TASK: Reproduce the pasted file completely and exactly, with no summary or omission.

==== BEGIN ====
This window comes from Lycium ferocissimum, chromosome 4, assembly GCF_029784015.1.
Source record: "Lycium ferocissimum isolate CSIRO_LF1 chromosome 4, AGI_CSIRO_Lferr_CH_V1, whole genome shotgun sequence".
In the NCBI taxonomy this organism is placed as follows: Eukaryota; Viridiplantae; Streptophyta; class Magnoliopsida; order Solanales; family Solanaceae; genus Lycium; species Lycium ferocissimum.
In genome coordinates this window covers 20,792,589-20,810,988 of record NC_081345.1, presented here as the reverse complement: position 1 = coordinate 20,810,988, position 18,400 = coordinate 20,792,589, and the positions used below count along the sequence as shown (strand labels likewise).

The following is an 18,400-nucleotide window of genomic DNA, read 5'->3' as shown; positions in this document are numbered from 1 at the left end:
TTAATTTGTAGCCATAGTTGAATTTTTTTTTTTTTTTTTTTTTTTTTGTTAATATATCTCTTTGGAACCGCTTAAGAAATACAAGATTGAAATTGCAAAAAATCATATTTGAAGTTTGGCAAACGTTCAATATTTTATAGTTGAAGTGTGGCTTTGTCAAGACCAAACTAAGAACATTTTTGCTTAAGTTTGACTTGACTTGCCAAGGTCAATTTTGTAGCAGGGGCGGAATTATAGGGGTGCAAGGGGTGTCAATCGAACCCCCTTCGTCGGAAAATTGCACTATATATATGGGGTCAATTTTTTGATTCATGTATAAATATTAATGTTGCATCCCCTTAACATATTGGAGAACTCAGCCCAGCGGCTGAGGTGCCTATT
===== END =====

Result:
This window comes from Lycium ferocissimum, chromosome 4, assembly GCF_029784015.1.
Source record: "Lycium ferocissimum isolate CSIRO_LF1 chromosome 4, AGI_CSIRO_Lferr_CH_V1, whole genome shotgun sequence".
In the NCBI taxonomy this organism is placed as follows: Eukaryota; Viridiplantae; Streptophyta; class Magnoliopsida; order Solanales; family Solanaceae; genus Lycium; species Lycium ferocissimum.
In genome coordinates this window covers 20,792,589-20,810,988 of record NC_081345.1, presented here as the reverse complement: position 1 = coordinate 20,810,988, position 18,400 = coordinate 20,792,589, and the positions used below count along the sequence as shown (strand labels likewise).

The following is an 18,400-nucleotide window of genomic DNA, read 5'->3' as shown; positions in this document are numbered from 1 at the left end:
TTAATTTGTAGCCATAGTTGAATTTTTTTTTTTTTTTTTTTTTTTTTGTTAATATATCTCTTTGGAACCGCTTAAGAAATACAAGATTGAAATTGCAAAAAATCATATTTGAAGTTTGGCAAACGTTCAATATTTTATAGTTGAAGTGTGGCTTTGTCAAGACCAAACTAAGAACATTTTTGCTTAAGTTTGACTTGACTTGCCAAGGTCAATTTTGTAGCAGGGGCGGAATTATAGGGGTGCAAGGGGTGTCAATCGAACCCCCTTCGTCGGAAAATTGCACTATATATATGGGGTCAATTTTTTGATTCATGTATAAATATTAATGTTGCATCCCCTTAACATATTGGAGAACTCAGCCCAGCGGCTGAGGTGCCTATT